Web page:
Like AdvicelQ, O’Brien argues that people should not play the lottery because it is not beneficial to the individuals as expected. Over $70 billion tax associated with lottery money belongs to the poor class, which is unfair considering their economic struggles. This converts to about $300 worth of lottery tickets for each person annually (O’Brien, 2015). A lottery is an unfair form of gambling that both the poor and the rich view as a means to a surprise and lucky wealth acquisition without thinking about the taxation associated with the gamble due to their desperation. A third of the bottom social-economic class is said to buy half of all available lottery tickets with the hope of winning a considerable sum of money. Such households make less than $28000 annually, yet they spend at least $450 annually on lottery tickets (O’Brien, 2015). Compared to the amount of taxes spent on lottery-related tax, only one-in-a hundred-million win lottery tickets. It is not the government’s fault to tax these amounts in the lottery, but since people are not concerned or careful enough of the amount of money they spend on lottery tickets.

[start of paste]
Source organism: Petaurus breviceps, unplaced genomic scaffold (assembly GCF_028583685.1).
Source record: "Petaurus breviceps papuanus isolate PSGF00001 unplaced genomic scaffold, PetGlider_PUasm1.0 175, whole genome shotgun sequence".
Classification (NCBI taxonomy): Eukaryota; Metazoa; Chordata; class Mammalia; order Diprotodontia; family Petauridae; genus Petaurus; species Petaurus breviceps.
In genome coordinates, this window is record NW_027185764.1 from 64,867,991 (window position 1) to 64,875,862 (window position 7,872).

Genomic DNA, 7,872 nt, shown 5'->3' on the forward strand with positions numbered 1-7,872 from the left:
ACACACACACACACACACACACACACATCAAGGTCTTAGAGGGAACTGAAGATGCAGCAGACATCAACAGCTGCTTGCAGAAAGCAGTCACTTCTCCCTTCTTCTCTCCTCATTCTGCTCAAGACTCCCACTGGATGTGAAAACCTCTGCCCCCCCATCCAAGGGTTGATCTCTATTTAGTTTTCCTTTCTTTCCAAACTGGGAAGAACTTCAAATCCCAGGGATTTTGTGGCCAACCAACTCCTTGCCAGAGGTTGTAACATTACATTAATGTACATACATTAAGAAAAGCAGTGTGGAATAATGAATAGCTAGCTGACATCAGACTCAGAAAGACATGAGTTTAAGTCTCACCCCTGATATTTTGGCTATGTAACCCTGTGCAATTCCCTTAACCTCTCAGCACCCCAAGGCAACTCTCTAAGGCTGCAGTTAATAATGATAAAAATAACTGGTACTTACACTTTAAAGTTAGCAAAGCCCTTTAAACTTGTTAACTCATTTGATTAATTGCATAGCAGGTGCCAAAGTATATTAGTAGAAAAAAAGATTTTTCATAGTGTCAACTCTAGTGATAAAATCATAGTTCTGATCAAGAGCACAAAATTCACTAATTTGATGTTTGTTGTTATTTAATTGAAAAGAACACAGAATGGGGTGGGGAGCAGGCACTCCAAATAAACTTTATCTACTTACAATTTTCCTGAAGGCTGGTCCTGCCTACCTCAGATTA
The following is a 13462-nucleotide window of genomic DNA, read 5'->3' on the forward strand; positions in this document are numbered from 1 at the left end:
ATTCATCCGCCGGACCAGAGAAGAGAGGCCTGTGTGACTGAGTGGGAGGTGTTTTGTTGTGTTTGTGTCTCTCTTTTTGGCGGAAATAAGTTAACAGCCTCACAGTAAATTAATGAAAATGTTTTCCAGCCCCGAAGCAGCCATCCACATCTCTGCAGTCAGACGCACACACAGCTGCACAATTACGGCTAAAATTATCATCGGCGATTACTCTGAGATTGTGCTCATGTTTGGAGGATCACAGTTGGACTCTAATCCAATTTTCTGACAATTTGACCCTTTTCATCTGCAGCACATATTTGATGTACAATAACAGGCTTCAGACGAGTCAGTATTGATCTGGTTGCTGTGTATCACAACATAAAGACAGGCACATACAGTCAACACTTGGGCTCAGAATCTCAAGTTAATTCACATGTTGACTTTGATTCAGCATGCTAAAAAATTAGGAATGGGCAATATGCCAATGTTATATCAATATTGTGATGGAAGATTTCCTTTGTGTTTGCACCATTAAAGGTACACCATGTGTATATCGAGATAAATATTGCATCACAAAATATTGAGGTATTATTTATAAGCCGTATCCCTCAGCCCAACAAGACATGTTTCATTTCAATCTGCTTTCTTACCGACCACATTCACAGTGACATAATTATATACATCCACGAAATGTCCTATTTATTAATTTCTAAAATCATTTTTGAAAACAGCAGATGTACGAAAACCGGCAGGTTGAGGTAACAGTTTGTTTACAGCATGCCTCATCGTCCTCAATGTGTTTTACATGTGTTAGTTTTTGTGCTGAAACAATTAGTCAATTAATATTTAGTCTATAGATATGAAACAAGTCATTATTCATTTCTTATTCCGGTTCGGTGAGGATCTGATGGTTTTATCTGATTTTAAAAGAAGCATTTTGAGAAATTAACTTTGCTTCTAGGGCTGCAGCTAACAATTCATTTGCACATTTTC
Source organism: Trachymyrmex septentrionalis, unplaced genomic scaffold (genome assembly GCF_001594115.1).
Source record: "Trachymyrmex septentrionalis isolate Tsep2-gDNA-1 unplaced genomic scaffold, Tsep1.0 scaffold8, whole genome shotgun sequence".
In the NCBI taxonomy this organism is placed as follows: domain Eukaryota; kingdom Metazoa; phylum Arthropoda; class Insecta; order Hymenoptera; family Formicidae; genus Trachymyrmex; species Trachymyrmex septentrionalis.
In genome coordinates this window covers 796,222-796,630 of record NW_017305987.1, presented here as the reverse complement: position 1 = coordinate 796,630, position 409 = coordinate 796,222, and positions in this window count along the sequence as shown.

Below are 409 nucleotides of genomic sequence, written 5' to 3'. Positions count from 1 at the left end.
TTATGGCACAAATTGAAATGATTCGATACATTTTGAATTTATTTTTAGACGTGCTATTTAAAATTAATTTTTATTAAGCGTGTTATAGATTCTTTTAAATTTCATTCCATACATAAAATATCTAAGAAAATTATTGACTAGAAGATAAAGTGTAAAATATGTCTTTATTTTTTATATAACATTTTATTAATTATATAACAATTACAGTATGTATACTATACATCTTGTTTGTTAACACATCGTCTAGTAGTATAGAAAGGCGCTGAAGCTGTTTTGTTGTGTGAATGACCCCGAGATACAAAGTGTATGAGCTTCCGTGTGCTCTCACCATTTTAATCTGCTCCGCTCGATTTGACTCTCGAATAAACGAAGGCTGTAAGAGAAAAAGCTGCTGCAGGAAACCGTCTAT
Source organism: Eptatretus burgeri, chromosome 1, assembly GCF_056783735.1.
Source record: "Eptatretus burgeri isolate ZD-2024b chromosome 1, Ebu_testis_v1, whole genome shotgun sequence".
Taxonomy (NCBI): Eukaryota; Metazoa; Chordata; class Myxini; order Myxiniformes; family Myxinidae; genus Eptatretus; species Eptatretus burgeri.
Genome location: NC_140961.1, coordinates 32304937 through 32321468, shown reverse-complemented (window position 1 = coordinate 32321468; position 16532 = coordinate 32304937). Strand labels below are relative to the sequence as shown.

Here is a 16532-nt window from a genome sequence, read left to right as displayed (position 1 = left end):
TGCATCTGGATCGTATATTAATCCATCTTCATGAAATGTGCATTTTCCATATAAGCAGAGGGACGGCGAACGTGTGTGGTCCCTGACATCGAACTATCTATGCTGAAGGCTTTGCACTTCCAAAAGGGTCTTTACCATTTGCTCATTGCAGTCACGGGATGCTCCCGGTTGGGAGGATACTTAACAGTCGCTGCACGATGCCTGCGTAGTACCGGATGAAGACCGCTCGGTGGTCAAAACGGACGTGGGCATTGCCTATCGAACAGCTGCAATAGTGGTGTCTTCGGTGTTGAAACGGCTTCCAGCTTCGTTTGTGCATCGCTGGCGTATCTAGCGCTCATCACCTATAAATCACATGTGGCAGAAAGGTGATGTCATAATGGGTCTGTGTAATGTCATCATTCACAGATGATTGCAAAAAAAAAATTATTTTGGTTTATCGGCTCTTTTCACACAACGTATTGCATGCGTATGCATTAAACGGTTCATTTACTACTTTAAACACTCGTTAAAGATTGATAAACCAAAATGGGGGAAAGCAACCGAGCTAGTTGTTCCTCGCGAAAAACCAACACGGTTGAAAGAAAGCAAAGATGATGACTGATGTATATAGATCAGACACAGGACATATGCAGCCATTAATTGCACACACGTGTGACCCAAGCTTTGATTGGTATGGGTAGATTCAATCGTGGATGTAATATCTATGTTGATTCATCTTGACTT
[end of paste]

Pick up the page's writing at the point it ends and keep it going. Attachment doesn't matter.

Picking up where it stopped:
Despite the history of lottery-related fraud and lack of enough winners, people still spend huge amounts of money on lottery tickets with the hope that they can still win and become millionaires. If people realized that buying lottery tickets is a financial mistake that is associated with high taxes and small portions of winning due to internal and external expenses or division of money, they would not require governmental regulation on lottery tickets but would have instead protested them (O’Brien, 2015). However, people, especially the poor, think that most things like the lottery haze a zero chance, and the lottery is no exception. They continue to buy lottery tickets hoping that they might win and become dynastically wealthy and overcome poverty one time. Unlike the wealthy class that buys lottery tickets for fun with no serious hope, 25% of the poor people buy lottery tickets actually to win good money (O’Brien, 2015). The government thus takes advantage of such people and preying on their dream of becoming dynastically wealthy; the poor continue to spend more money on lottery tickets with zero chance of winning.